Suspect Photography

words and images from david george brommer

Tag: nik

It’s the end of year and we’re still here: Images and Reflections of 2012

Street Smoke

The 12th year of the new millennium comes to a close and like most of us in the western world, I find my thoughts drawn to what happened, what I accomplished, created, did right, did wrong, and learned. Retrospect is trending it would seem, and it is demanded by the calendar.

These ruminations are dominated by two biggies in 2012; shooting with my Fujifilm XPro1 and starting this blog. My role at B&H Photo running the Event Space is a massive creative block of my time and I pride myself on what I can create on my off hours. I’m not alone in the assumption that a simple camera stimulated my creativity in such a profound way, Gabriel Biderman also credits the XPro1 as major new work instigator for this year. I now can state with absolute certainty that a piece of gear can inspire you to take great photographs. Learning the Ins and outs of a lens and camera forces you to milk a good photograph out of the kit, utilizing the new technology expands your horizons, and hey you know what? A few good photographs come out of it. Can I get a Camera Hallelujah!

I made a selection of images for this blog in no particular order using Adobe Bridge to look back in the image folders of 2012. These aren’t the best nor represent 2012 as a statement of the year. They are just what I choose as I looked back, they are simply images that hadn’t been blogged over the year. New stuff? Yea.

 Images and Reflection’s of 2012.






Metal Detector


Those images are presented in varying post editing techniques. I wouldn’t recommend mixing and matching like this, it dilutes the style of the photographer. But I do have to say, this year I really fell in love with Nik Silver Efex pro.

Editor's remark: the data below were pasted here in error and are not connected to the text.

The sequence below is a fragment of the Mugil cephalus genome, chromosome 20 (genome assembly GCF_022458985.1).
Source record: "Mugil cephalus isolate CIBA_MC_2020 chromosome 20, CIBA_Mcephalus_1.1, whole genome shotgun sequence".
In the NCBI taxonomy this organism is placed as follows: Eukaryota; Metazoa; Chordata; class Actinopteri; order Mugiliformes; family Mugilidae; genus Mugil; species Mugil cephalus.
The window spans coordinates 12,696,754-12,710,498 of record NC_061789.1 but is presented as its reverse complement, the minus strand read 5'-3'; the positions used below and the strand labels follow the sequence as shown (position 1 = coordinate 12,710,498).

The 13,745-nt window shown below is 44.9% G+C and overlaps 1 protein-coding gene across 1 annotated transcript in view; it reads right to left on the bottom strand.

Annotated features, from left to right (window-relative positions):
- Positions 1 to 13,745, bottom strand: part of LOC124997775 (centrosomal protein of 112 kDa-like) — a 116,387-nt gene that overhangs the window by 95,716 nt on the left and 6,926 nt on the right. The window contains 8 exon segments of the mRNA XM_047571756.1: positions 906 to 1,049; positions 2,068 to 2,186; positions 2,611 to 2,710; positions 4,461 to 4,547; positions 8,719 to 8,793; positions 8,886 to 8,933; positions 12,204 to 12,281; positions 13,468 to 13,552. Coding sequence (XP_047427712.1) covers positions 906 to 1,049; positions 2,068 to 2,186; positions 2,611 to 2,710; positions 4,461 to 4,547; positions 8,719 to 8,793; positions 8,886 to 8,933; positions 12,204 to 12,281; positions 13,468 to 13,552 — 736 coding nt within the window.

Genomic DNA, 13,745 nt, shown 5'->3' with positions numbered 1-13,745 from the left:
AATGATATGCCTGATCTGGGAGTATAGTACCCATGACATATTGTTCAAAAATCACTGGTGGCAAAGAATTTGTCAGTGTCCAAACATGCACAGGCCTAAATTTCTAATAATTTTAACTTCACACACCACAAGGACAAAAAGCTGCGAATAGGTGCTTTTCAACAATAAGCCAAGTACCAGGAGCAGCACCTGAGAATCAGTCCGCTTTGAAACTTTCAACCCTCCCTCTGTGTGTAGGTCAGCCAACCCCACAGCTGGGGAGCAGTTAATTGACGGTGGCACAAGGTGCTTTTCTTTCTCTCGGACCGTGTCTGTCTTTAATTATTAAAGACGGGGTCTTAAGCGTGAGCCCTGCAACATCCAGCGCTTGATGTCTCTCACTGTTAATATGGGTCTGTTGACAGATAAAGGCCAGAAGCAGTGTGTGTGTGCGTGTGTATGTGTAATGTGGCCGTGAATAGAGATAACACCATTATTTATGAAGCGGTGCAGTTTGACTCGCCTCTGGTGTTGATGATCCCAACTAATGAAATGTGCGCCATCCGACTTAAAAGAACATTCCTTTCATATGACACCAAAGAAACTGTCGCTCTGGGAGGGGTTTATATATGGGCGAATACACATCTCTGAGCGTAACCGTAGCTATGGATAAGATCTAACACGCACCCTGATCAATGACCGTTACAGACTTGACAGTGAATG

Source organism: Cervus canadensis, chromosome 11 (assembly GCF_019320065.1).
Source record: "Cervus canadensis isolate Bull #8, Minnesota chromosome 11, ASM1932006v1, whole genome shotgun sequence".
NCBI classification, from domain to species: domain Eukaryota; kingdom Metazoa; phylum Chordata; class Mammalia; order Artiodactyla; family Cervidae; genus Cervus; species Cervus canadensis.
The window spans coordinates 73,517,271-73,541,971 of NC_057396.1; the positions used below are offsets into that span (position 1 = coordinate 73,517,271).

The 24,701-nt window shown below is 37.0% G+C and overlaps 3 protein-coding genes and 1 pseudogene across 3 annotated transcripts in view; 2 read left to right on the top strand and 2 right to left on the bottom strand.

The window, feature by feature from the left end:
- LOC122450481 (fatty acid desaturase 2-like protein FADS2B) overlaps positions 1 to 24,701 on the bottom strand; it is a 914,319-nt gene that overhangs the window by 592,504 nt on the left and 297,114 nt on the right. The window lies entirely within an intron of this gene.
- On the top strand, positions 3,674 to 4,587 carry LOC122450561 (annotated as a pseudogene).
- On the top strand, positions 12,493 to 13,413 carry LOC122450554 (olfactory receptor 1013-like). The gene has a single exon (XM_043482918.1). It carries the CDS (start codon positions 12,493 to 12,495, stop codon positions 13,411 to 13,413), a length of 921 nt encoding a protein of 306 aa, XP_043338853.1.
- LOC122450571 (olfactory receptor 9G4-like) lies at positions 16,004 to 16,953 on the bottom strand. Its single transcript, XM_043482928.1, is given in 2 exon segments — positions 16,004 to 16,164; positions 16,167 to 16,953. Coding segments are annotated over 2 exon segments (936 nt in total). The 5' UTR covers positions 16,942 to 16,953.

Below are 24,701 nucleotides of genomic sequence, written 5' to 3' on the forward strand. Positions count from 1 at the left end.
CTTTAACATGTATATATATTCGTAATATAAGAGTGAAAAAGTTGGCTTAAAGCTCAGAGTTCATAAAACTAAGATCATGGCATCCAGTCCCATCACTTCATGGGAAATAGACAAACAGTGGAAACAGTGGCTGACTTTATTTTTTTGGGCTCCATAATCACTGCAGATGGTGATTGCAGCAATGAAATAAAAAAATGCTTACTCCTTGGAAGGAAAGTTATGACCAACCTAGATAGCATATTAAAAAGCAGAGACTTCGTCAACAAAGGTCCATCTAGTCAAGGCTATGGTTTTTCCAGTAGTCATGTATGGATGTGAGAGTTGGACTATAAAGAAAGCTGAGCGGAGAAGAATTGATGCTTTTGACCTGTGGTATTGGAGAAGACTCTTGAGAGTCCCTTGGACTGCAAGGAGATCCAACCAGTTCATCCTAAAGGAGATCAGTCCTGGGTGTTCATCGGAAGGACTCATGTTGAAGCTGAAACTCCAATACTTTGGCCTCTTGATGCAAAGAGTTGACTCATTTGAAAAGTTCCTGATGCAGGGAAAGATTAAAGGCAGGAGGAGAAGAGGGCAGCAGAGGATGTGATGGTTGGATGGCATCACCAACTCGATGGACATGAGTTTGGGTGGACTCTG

Listing of what got accomplished

  • Learned Wet plate photography techniques
  • The book I co-authored was translated into Korean.
  • Taught a cyanotype class with Barbara in Cortona at the Cortona on the Move festival
  • Shot a few gigs worth of image mostly with the Fujifilm XPro1.
  • Survived a contentious American presidency with my pick winning (I know that’s not creative, but trust me, it was a long and arduous political process that sapped lots of creative juice as it ran its inevitable course).
  • Was able to register the URL “Suspect Photography” and start this blog. (darn thing was taken since I have building web sites but now I got it)!
  • Exhibited in a group show at Soho Digital At Gallery
  • My Youtube video for Better Photographic Composition: Beyond the Rule of Thirds reached over 100K views… omg!
  • Saw and photographed a number of great rock concerts. Gotta keep that up, seeing live music is so inspirational.

What’s it gonna be for 2013? I have two goals. To start with, create a one week long seminar teaching photographic style development. Second, loose some weight. I need to bulk down from a large format body to a 35 mm format. We can see about APS-C size in 2014.

Happy New Year to all!


Darwin, Taxidermy, and the Spiders from Mars. Meandering the halls of The American Museum of Natural History

Skulls 1/50 Second f1.4 iso 1250 Processed in Nik Silver Efex Pro 2.0 “Yellowed Preset”